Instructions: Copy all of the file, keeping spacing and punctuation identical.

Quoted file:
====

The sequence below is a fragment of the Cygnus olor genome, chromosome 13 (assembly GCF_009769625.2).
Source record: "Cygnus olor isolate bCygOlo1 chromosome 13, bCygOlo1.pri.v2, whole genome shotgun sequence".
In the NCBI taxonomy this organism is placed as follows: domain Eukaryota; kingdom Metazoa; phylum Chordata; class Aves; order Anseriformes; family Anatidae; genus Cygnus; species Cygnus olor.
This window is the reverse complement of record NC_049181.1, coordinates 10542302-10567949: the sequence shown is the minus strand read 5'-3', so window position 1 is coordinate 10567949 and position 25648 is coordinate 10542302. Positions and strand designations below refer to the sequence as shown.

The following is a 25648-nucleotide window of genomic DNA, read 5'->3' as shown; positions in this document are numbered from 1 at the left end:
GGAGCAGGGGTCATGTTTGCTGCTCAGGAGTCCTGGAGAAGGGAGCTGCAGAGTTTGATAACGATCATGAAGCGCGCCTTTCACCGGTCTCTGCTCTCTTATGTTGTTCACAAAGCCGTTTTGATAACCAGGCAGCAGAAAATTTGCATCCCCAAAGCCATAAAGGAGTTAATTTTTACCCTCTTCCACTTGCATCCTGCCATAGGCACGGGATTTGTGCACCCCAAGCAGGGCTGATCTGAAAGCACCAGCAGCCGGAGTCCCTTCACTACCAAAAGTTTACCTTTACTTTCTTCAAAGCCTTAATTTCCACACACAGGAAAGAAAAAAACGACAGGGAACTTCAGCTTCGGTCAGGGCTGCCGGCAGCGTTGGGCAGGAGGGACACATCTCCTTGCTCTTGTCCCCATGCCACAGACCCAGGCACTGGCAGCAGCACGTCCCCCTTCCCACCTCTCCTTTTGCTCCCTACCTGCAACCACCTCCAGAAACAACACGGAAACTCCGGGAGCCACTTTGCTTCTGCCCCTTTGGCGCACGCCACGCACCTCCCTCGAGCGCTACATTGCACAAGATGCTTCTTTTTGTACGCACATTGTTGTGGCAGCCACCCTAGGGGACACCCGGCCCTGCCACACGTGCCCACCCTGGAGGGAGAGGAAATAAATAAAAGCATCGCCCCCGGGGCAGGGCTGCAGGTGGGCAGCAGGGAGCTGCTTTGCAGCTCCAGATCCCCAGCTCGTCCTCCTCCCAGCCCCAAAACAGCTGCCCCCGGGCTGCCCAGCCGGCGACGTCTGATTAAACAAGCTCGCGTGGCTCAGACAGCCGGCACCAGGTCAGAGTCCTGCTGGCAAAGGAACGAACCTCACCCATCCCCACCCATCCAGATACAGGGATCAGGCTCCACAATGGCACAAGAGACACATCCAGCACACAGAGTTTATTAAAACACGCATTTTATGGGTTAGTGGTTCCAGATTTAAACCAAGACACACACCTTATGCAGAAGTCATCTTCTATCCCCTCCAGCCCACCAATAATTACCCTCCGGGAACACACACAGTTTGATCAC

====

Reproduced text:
The sequence below is a fragment of the Cygnus olor genome, chromosome 13 (assembly GCF_009769625.2).
Source record: "Cygnus olor isolate bCygOlo1 chromosome 13, bCygOlo1.pri.v2, whole genome shotgun sequence".
In the NCBI taxonomy this organism is placed as follows: domain Eukaryota; kingdom Metazoa; phylum Chordata; class Aves; order Anseriformes; family Anatidae; genus Cygnus; species Cygnus olor.
This window is the reverse complement of record NC_049181.1, coordinates 10542302-10567949: the sequence shown is the minus strand read 5'-3', so window position 1 is coordinate 10567949 and position 25648 is coordinate 10542302. Positions and strand designations below refer to the sequence as shown.

The following is a 25648-nucleotide window of genomic DNA, read 5'->3' as shown; positions in this document are numbered from 1 at the left end:
GGAGCAGGGGTCATGTTTGCTGCTCAGGAGTCCTGGAGAAGGGAGCTGCAGAGTTTGATAACGATCATGAAGCGCGCCTTTCACCGGTCTCTGCTCTCTTATGTTGTTCACAAAGCCGTTTTGATAACCAGGCAGCAGAAAATTTGCATCCCCAAAGCCATAAAGGAGTTAATTTTTACCCTCTTCCACTTGCATCCTGCCATAGGCACGGGATTTGTGCACCCCAAGCAGGGCTGATCTGAAAGCACCAGCAGCCGGAGTCCCTTCACTACCAAAAGTTTACCTTTACTTTCTTCAAAGCCTTAATTTCCACACACAGGAAAGAAAAAAACGACAGGGAACTTCAGCTTCGGTCAGGGCTGCCGGCAGCGTTGGGCAGGAGGGACACATCTCCTTGCTCTTGTCCCCATGCCACAGACCCAGGCACTGGCAGCAGCACGTCCCCCTTCCCACCTCTCCTTTTGCTCCCTACCTGCAACCACCTCCAGAAACAACACGGAAACTCCGGGAGCCACTTTGCTTCTGCCCCTTTGGCGCACGCCACGCACCTCCCTCGAGCGCTACATTGCACAAGATGCTTCTTTTTGTACGCACATTGTTGTGGCAGCCACCCTAGGGGACACCCGGCCCTGCCACACGTGCCCACCCTGGAGGGAGAGGAAATAAATAAAAGCATCGCCCCCGGGGCAGGGCTGCAGGTGGGCAGCAGGGAGCTGCTTTGCAGCTCCAGATCCCCAGCTCGTCCTCCTCCCAGCCCCAAAACAGCTGCCCCCGGGCTGCCCAGCCGGCGACGTCTGATTAAACAAGCTCGCGTGGCTCAGACAGCCGGCACCAGGTCAGAGTCCTGCTGGCAAAGGAACGAACCTCACCCATCCCCACCCATCCAGATACAGGGATCAGGCTCCACAATGGCACAAGAGACACATCCAGCACACAGAGTTTATTAAAACACGCATTTTATGGGTTAGTGGTTCCAGATTTAAACCAAGACACACACCTTATGCAGAAGTCATCTTCTATCCCCTCCAGCCCACCAATAATTACCCTCCGGGAACACACACAGTTTGATCAC